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The release of next stable version of Synfig is approaching fast and we have a lot to add to our previous sneak peek at upcoming features.

In this post I will focus on new features implemented as part of Google Summer of Code program.

We had two students working on Synfig with summer thanks to Google’s sponsorship and results of their work will be shipped in upcoming stable release.

So, what features they did?

1. Export animation for web

Anish Gulati created a plugin which exports Synfig animations in Lottie JSON format. Lottie format allows to play animations natively in web browser and on mobile platforms. This format is also used for creating Telegram’s animated stickers!

Currently plugin is capable to export most main graphic elements, with animation applied to their parameters (various types of interpolations supported), some converters can be applied to parameters (see detailed list of supported layers and parameters on this page).

To access this plugin, choose “Plugins” – “Export to Lottie” from menu. This will export the currently opened file to Lottie format.

After the export, you’ll have 3 files in the same directory as your animation: FILE.html, FILE.json and FILE.log.

  • To watch exported animation, just open FILE.html with any browser like Firefox or Google Chrome.
  • FILE.json is the main file where the Lottie format animation resides. Use it if you want to embed your animation to some webpage. Here is an example implementation at codepen.io. FILE.json can be directly played using lottiefiles.com.
  • FILE.log stores all messages/errors appeared during the export. If a layer is not supported, it will be notified in this file.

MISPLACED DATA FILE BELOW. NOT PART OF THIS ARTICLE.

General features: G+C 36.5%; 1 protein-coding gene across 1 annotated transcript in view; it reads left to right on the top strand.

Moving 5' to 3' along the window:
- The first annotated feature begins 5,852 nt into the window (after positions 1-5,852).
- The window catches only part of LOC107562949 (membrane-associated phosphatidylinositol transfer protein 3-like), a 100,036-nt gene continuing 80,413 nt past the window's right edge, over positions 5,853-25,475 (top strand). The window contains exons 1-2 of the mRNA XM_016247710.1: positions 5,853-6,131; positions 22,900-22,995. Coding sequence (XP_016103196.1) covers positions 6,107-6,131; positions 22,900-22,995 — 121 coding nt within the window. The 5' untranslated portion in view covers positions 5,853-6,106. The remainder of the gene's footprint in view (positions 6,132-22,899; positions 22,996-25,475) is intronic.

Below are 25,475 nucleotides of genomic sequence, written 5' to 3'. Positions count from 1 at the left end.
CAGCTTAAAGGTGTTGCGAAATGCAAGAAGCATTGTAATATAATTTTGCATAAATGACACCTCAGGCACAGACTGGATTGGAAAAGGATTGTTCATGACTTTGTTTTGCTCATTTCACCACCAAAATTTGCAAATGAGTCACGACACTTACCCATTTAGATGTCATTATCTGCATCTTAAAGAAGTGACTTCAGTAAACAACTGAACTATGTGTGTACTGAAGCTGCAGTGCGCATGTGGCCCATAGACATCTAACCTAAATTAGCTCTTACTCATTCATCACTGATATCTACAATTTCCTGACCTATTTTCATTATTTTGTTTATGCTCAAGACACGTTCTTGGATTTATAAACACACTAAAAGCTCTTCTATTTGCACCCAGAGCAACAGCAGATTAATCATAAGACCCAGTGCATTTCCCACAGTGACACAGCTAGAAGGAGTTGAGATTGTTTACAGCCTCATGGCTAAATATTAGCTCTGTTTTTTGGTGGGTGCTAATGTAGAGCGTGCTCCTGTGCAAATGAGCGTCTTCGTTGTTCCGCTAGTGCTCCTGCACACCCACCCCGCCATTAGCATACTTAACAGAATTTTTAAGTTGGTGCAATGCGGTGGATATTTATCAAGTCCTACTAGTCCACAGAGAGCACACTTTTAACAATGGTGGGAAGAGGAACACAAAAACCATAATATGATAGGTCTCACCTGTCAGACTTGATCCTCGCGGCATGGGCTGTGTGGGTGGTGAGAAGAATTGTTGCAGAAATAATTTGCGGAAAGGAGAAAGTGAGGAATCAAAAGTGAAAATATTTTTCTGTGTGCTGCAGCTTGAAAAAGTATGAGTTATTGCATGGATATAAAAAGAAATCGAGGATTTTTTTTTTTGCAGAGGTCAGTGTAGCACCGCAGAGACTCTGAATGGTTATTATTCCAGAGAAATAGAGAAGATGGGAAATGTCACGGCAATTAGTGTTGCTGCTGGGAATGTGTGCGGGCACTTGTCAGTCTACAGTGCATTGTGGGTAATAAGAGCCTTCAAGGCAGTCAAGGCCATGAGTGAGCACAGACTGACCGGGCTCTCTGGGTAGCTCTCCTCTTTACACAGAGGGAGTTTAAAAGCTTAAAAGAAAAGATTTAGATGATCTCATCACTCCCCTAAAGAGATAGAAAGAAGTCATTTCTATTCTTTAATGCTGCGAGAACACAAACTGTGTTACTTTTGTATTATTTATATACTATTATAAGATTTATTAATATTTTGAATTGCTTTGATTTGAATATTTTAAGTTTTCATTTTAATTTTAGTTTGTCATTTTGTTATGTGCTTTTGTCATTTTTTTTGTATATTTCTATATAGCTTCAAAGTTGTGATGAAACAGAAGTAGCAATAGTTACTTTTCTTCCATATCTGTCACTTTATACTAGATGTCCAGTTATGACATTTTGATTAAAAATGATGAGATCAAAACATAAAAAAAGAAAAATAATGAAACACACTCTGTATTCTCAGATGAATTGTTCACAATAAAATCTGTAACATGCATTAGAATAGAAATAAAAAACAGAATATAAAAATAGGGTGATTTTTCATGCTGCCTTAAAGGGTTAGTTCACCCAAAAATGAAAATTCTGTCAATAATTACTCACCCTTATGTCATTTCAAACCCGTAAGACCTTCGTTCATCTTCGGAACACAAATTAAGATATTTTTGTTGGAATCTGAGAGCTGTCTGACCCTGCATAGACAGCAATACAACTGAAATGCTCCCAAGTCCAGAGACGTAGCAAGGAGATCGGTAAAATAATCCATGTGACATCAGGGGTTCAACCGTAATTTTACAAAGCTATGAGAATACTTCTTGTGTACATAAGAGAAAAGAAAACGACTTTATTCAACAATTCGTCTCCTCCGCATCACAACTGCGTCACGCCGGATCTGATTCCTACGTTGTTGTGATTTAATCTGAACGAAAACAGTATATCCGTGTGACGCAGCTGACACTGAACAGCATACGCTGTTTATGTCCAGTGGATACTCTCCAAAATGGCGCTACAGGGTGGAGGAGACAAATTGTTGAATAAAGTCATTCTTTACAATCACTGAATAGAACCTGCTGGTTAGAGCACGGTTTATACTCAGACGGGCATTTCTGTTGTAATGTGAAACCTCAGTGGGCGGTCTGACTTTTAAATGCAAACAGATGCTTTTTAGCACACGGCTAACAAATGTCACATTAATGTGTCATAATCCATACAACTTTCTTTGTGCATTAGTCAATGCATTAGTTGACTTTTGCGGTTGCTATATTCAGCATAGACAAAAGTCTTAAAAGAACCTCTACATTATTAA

Limitations:

  • Exporting Bones (Skeleton) animation is not implemented yet.
  • Layers like region, outline, and polygon are exported frame-by-frame because there is no exact alternative provided by Lottie and hence the animations might lag on larger displays.
  • Animation of addition/deletion of spline points is not supported as Lottie format does not provides this feature.

2. Vectorization of bitmap images

This feature allows to convert raster (bitmap) image into vector image constructed from vector outlines. Our student Ankit Kumar Dwivedi ported this algorithm from OpenToonz animation software.

Now you can right-click on any image layer and select “Convert to Vectors…” command.

Convert-to-vector command in menu

 

This will bring a vectorizer settings dialog where you can set parameters:

  • Threshold – sets the value of the darkest pixels to be taken into account to detect lines to be converted to vector
  • Acurracy – sets how much the vector stroke will follow the shape of the original drawing lines. High values create more precise strokes but makes them more complex.
  • Despeckling – allows to ignore small areas generated by the image noise; the higher the value, the larger the areas ignored.
  • Max thickness – sets the maximum vector stroke thickness; if this value is low very thick lines will be converted in two strokes defining the line outline; if this value is high, they will be converted in a single stroke.

Output example 1
Output example 2

When?

We are very close to release of version 1.4.0, still, before the stable release happen we will publish at least one development version to properly test all new features. If everything will be fine, you can expect development version published next week.

I would like to say much thanks to everyone who supporting our project through donations and Patreon, many thanks to Google Summer of Code program for supporting development features highlighted in this post!

 

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